Elderberry House, Hotel and Spa in Oakhurst
Sep 25, 2017 09:00AM
● By Jordan Venema
Old World Charm
Story by Jordan Venema
The nine-acre Estate by the Elderberries in Oakhurst is unlike any other property near Yosemite. Founded by Erna Kubin-Clanin in the early 1980s, the property grew from a single restaurant to include a five-star hotel and spa, and while the estate takes its name from the surrounding elderberry bushes, its roots lie in Austria, where Kubin-Clanin was born and raised.
Kubin-Clanin left Austria after studying at the Academy of Fine Arts in Vienna, and settled in London where she worked as a tea girl at the famous Claridge’s hotel. She came to America in 1962 to study at the New York Academy of Art, and continued her studies at UCLA in 1963.
In the late ‘70s, Kubin-Clanin moved with her two daughters to Yosemite National Park where she leased The Redwood Inn, which specialized in prix-fixe five-course European-blend dishes and cuisine.
Coincidentally, this was around the time Alice Waters began offering tasting menus at the famous Chez Panisse in Berkeley. According to Kubin-Clanin’s daughter, Renee-Nicole, who manages the Estate at the Elderberries, “it was not at all normal to have a menu that changed every night.” Especially not in Yosemite.
When Kubin-Clanin’s lease ended at the Redwood Inn, she purchased the nine-acre property in Oakhurst and built her own restaurant, the Elderberry House, which opened in 1984.
Built as a restaurant, the Elderberry House was designed to feel like it had previously been a home, with different rooms such as a cellar, private dining room, an escofierre room. “There even used to be a library, but we had to turn it into our offices,” says Renee-Nicole.
Chateau du Sureau, a 10-bedroom hotel with the air of a European castle, was built after the Elderberry House. “My mother knew she needed a place for people to stay to make the restaurant a destination, and being European, being accustomed to going somewhere and staying for several days – that was normal for her,” says Renee-Nicole.
The 10 unique rooms of the Chateau are named and designed after Herbes de Provence, like the Elderberry Room, which is accentuated by yellow and navy, and the Rosemary Room by deep emerald green.
“The Saffron Room, my favorite room, is in ebony and ivory, and has a Napoleon-era bed set that belonged to a princess. Her crest is set in ivory, and all the colors of the room are burnt orange and yellow. It’s like a home,” Renee-Nicole continues. “There is no front desk. There are TVs on request. It feels like you’re staying in an old castle.”
As the restaurant and hotel became more of a destination, some visitors wanted more private residences, so the Villa Sureau was added in 1999.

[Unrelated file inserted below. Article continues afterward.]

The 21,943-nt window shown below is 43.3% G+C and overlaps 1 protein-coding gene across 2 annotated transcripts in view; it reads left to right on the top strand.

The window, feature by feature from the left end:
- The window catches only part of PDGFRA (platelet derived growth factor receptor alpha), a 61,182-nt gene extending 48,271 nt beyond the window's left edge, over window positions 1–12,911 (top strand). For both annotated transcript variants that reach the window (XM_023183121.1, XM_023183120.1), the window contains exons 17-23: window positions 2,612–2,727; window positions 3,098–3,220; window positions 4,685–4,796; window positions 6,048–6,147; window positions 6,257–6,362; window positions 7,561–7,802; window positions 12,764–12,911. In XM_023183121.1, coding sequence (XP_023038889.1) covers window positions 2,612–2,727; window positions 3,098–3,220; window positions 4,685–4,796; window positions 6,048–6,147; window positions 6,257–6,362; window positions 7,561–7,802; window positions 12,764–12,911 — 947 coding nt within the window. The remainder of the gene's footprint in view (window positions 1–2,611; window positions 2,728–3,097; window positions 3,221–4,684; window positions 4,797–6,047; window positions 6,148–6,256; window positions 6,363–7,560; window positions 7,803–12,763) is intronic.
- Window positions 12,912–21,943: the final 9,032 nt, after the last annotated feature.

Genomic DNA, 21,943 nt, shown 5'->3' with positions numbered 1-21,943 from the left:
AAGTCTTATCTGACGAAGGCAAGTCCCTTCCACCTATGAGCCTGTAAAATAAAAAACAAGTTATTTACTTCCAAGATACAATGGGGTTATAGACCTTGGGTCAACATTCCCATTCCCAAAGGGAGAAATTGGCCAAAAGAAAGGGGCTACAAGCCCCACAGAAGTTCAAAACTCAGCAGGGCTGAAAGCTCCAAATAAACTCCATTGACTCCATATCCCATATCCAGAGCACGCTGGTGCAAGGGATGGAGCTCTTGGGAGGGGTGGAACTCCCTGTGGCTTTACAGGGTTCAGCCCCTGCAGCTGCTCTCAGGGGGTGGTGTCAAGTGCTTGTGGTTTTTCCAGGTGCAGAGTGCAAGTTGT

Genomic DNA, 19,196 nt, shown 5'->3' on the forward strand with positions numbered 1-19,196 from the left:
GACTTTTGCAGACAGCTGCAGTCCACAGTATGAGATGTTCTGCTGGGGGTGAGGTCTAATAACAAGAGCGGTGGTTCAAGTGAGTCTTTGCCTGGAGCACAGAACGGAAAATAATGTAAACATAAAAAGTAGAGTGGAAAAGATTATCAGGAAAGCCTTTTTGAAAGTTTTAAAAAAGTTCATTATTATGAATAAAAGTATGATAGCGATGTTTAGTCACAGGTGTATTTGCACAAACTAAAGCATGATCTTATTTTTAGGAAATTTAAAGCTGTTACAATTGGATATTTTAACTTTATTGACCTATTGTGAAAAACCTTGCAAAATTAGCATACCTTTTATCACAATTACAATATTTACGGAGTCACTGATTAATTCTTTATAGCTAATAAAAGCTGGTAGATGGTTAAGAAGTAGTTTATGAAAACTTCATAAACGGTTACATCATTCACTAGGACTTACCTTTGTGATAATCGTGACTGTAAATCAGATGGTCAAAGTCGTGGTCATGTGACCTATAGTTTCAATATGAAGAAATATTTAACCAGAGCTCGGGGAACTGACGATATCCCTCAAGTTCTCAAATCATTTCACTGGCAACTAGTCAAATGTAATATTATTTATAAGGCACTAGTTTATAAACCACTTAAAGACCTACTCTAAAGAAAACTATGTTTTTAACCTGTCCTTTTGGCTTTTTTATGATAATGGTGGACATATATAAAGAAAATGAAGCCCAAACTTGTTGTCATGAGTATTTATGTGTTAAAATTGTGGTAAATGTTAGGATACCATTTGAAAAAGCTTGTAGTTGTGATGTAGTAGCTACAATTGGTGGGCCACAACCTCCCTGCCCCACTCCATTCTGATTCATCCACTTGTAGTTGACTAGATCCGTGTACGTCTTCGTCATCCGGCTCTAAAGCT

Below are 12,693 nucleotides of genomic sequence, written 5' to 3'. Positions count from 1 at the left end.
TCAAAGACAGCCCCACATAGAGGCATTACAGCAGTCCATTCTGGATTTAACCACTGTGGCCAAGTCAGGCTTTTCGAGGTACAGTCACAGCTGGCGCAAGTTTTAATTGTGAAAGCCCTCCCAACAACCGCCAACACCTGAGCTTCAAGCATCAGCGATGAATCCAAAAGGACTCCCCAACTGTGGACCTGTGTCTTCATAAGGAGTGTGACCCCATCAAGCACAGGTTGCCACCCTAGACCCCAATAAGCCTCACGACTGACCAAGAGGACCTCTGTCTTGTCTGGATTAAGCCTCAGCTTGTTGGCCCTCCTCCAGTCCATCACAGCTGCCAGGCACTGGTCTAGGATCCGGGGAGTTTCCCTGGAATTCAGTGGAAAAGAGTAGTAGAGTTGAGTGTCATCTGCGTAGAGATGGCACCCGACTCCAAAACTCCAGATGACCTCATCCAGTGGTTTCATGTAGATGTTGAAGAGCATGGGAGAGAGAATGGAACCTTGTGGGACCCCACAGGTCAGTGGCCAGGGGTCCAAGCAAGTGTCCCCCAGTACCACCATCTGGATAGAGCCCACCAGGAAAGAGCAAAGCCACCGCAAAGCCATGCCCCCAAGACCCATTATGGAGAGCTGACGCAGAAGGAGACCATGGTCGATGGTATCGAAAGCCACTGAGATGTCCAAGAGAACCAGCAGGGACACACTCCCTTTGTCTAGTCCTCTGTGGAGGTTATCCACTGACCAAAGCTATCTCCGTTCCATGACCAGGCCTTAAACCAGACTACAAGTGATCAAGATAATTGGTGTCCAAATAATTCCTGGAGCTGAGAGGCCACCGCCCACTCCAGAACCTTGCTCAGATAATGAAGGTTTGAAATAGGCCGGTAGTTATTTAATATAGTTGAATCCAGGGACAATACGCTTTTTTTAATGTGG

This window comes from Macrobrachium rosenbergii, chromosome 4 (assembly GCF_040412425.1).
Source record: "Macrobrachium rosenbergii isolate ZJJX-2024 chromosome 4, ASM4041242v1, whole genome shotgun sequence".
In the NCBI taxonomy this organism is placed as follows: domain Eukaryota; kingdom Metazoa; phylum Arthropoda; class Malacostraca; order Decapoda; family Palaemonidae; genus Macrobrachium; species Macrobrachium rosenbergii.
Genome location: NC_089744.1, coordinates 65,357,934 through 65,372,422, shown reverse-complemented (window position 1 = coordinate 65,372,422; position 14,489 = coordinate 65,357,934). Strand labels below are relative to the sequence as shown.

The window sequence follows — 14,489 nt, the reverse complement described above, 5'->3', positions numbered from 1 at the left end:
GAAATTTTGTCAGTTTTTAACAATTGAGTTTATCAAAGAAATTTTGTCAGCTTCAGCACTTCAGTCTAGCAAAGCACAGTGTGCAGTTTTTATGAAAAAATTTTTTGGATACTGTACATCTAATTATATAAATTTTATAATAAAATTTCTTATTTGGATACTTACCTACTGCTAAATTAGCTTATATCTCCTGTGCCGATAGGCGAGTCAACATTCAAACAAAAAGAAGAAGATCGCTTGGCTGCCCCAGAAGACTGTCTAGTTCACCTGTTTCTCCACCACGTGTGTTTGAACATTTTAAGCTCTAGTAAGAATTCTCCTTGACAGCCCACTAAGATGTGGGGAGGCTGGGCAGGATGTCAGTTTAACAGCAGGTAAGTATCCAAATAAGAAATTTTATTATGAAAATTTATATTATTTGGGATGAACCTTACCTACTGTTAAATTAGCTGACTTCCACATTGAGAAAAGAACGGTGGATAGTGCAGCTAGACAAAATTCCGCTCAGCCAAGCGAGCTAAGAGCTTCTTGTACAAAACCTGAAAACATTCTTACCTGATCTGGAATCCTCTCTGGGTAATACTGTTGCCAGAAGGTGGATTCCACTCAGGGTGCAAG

“She built a single structure like a country home for the aristocratic French, a mini Versailles, if you will,” describes Renee-Nicole.
The Villa Sureau includes two bedrooms, a grand salon, a library, kitchen, two bathrooms with steam showers and soaking tubs. “It’s extremely opulent, and all the furniture, even the door handles, is from at least the 18th century. It’s a way to see Yosemite in a luxe sort of way,” Renee-Nicole says.
In 2003, the estate added its final component: a destination spa.
“It’s the most beautiful spa I’ve ever seen,” says Renee-Nicole, who has worked around the country in the hospitality industry. “All art deco and art nouveau period, everything down to the lights. Each building is more beautiful than the one that came before it. But the spa is unparalleled.”
Though the Elderberry House lies somewhat above the valley floor, it hasn’t rested on its laurels as an “only option” for those traveling to or from Yosemite, as some remote resorts will do. The chef has been with Elderberry for eight years, “and he goes to the farmers market in Fresno twice a week without fail,” says Renee-Nicole. “Farmers will even grow things for him from seed.”
Other than a destination for quality cuisine and luxurious accommodations, the Estate by the Elderberries also exists for events, with a dancing area on the terrace and beautiful natural surroundings.
“We have a lot of weddings,” says Renee-Nicole. “It’s the picture book setting, the fairytale come alive, the princess at her castle.”
And since the estate lies just below the snow line, not far from Yosemite’s south gate, it operates almost the entire year excepting two weeks in January when it closes.
“There’s something extra special about this property, and not just because it’s family,” says Renee-Nicole. “It’s really magical.”
Erna’s Elderberry House & Chateau du Sureau
48688 Victoria Ln., Oakhurst
(559) 683-6800 • www.chateausureau.com
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